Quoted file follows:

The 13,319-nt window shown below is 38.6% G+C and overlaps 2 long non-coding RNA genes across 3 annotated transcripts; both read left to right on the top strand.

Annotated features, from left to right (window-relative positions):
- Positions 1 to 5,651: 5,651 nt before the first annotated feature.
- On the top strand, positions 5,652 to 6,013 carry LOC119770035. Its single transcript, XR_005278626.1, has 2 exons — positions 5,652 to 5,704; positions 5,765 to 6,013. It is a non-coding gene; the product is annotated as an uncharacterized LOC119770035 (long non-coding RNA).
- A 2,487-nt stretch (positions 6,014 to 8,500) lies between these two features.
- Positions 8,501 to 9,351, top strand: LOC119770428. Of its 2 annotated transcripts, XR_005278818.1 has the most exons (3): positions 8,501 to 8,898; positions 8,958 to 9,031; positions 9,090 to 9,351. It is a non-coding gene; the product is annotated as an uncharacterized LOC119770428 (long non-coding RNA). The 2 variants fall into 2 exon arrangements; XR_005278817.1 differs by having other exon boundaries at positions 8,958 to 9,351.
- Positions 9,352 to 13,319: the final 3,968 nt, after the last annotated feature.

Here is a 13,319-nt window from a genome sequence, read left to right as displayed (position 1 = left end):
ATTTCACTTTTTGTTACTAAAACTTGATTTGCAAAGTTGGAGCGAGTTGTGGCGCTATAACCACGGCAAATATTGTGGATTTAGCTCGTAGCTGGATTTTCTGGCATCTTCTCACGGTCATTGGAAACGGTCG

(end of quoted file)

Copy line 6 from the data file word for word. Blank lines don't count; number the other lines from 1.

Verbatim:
- Positions 8,501 to 9,351, top strand: LOC119770428. Of its 2 annotated transcripts, XR_005278818.1 has the most exons (3): positions 8,501 to 8,898; positions 8,958 to 9,031; positions 9,090 to 9,351. It is a non-coding gene; the product is annotated as an uncharacterized LOC119770428 (long non-coding RNA). The 2 variants fall into 2 exon arrangements; XR_005278817.1 differs by having other exon boundaries at positions 8,958 to 9,351.